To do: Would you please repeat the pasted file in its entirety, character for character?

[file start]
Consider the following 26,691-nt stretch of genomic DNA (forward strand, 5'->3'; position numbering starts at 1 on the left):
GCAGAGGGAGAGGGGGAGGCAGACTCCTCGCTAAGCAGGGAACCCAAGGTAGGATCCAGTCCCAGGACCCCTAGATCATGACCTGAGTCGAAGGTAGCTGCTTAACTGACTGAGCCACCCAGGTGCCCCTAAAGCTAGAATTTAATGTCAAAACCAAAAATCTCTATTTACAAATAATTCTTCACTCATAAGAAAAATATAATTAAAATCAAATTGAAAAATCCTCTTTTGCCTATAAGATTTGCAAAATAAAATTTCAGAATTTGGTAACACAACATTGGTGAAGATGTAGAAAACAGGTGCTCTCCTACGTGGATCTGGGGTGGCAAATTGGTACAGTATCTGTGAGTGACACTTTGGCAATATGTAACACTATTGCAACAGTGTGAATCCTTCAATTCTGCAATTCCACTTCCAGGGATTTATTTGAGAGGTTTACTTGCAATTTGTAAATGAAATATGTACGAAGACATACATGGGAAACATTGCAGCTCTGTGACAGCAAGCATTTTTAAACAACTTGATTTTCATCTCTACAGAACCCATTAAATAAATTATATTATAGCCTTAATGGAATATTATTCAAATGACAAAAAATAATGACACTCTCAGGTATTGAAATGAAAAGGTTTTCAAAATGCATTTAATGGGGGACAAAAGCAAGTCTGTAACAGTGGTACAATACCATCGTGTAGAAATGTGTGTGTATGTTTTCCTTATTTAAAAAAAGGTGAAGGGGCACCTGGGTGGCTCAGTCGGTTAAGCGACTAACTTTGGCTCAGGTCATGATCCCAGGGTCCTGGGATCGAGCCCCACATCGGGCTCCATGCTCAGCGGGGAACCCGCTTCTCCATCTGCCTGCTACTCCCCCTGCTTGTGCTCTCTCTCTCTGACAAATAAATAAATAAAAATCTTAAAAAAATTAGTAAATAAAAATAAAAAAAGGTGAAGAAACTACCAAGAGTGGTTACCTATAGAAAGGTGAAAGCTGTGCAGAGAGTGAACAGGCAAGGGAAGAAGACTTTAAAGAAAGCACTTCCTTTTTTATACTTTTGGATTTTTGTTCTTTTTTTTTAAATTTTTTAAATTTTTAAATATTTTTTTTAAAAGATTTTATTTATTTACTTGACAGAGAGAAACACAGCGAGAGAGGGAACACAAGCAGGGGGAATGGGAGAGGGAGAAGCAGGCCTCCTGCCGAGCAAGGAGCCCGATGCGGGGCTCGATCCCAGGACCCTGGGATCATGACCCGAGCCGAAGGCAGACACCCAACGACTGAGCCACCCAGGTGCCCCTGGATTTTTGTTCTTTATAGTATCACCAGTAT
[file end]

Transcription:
Consider the following 26,691-nt stretch of genomic DNA (forward strand, 5'->3'; position numbering starts at 1 on the left):
GCAGAGGGAGAGGGGGAGGCAGACTCCTCGCTAAGCAGGGAACCCAAGGTAGGATCCAGTCCCAGGACCCCTAGATCATGACCTGAGTCGAAGGTAGCTGCTTAACTGACTGAGCCACCCAGGTGCCCCTAAAGCTAGAATTTAATGTCAAAACCAAAAATCTCTATTTACAAATAATTCTTCACTCATAAGAAAAATATAATTAAAATCAAATTGAAAAATCCTCTTTTGCCTATAAGATTTGCAAAATAAAATTTCAGAATTTGGTAACACAACATTGGTGAAGATGTAGAAAACAGGTGCTCTCCTACGTGGATCTGGGGTGGCAAATTGGTACAGTATCTGTGAGTGACACTTTGGCAATATGTAACACTATTGCAACAGTGTGAATCCTTCAATTCTGCAATTCCACTTCCAGGGATTTATTTGAGAGGTTTACTTGCAATTTGTAAATGAAATATGTACGAAGACATACATGGGAAACATTGCAGCTCTGTGACAGCAAGCATTTTTAAACAACTTGATTTTCATCTCTACAGAACCCATTAAATAAATTATATTATAGCCTTAATGGAATATTATTCAAATGACAAAAAATAATGACACTCTCAGGTATTGAAATGAAAAGGTTTTCAAAATGCATTTAATGGGGGACAAAAGCAAGTCTGTAACAGTGGTACAATACCATCGTGTAGAAATGTGTGTGTATGTTTTCCTTATTTAAAAAAAGGTGAAGGGGCACCTGGGTGGCTCAGTCGGTTAAGCGACTAACTTTGGCTCAGGTCATGATCCCAGGGTCCTGGGATCGAGCCCCACATCGGGCTCCATGCTCAGCGGGGAACCCGCTTCTCCATCTGCCTGCTACTCCCCCTGCTTGTGCTCTCTCTCTCTGACAAATAAATAAATAAAAATCTTAAAAAAATTAGTAAATAAAAATAAAAAAAGGTGAAGAAACTACCAAGAGTGGTTACCTATAGAAAGGTGAAAGCTGTGCAGAGAGTGAACAGGCAAGGGAAGAAGACTTTAAAGAAAGCACTTCCTTTTTTATACTTTTGGATTTTTGTTCTTTTTTTTTAAATTTTTTAAATTTTTAAATATTTTTTTTAAAAGATTTTATTTATTTACTTGACAGAGAGAAACACAGCGAGAGAGGGAACACAAGCAGGGGGAATGGGAGAGGGAGAAGCAGGCCTCCTGCCGAGCAAGGAGCCCGATGCGGGGCTCGATCCCAGGACCCTGGGATCATGACCCGAGCCGAAGGCAGACACCCAACGACTGAGCCACCCAGGTGCCCCTGGATTTTTGTTCTTTATAGTATCACCAGTAT